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NCJ Number: 192966 Find in a Library
Title: Influence of Community in Community Policing in the Twenty-First Century (From Visions for Change: Crime and Justice in the Twenty-First Century, Third Edition, P 124-136, 2002, Roslyn Muraskin and Albert R. Roberts, eds. -- See NCJ-192962)
Author(s): Michael J. Palmiotto Ph.D.
Date Published: 2002
Page Count: 13
Sponsoring Agency: Prentice Hall Publishing
Upper Saddle River, NJ 07458
Sale Source: Prentice Hall Publishing
Criminal Justice and Police Training
1 Lake Street
Upper Saddle River, NJ 07458
United States of America
Publisher: http://www.policetrainingstore.com 
Type: Issue Overview
Format: Book (Softbound)
Language: English
Country: United States of America
Annotation: This chapter considers the forms that community influence in crime control may take under the philosophy of community-oriented policing as America moves into the 21st century.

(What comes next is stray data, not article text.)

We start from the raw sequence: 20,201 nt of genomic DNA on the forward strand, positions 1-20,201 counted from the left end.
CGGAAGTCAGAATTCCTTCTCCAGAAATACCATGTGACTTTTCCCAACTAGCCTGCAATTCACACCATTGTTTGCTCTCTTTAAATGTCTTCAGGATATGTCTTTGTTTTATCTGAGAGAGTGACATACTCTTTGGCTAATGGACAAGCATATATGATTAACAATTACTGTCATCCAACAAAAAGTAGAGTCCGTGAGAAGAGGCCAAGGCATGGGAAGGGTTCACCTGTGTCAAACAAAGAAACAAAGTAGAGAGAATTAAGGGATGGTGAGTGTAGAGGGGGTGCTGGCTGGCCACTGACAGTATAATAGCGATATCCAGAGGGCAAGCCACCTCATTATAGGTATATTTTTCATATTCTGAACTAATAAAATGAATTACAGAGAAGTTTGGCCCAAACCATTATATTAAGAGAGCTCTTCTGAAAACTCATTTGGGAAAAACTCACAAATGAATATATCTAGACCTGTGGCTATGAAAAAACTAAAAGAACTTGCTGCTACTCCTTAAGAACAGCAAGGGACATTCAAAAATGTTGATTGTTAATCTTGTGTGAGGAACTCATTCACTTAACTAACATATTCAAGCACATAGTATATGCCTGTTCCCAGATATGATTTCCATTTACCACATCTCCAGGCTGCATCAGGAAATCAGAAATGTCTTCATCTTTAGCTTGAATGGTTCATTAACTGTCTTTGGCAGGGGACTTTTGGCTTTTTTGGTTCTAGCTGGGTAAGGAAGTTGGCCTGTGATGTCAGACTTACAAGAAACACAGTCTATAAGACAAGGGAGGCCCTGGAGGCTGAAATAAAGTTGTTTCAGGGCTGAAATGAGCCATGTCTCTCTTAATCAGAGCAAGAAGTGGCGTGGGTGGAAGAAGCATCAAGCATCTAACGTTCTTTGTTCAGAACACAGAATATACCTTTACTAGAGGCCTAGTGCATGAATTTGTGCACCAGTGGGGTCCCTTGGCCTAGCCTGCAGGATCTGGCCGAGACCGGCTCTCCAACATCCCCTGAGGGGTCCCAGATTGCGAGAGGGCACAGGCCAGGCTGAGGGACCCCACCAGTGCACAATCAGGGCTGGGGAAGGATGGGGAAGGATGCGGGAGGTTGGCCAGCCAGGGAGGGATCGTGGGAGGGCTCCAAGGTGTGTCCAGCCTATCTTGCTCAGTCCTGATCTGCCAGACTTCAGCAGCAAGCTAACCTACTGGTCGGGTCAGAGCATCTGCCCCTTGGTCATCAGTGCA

Abstract: In the first decade of the 21st century, a large number of police departments claim that they have adopted the community-oriented policing philosophy; however, it is difficult to determine whether departments are actually committed to the community policing concept or are just attempting to assume the image of political correctness. It does appear that many police departments are being influenced by the community policing strategy and that the community policing concept has had an influence on policing in the first decade of the 21st century. Community policing takes seriously the concerns and input of citizens who live and work in the community, as well as the resources that they bring to strategies for crime control and community safety. Police recognize that they need the assistance of citizen volunteers if they are to keep crime under control. There has been an increase in direct citizen participation in the effort to keep crime and neighborhood disturbances under control. Avenues for enhancing such participation are citizen police academies, community advisory councils, civilian oversight of the police, and the privatizing of police services. Privatizing of the police includes establishing guard forces for public housing, directing traffic, and providing security and crowd control for civic centers and publicly owned buildings. 15 references
Main Term(s): Community policing
Index Term(s): Civilian Review Boards; Community involvement; Private police
To cite this abstract, use the following link:
http://www.ncjrs.gov/App/publications/abstract.aspx?ID=192966

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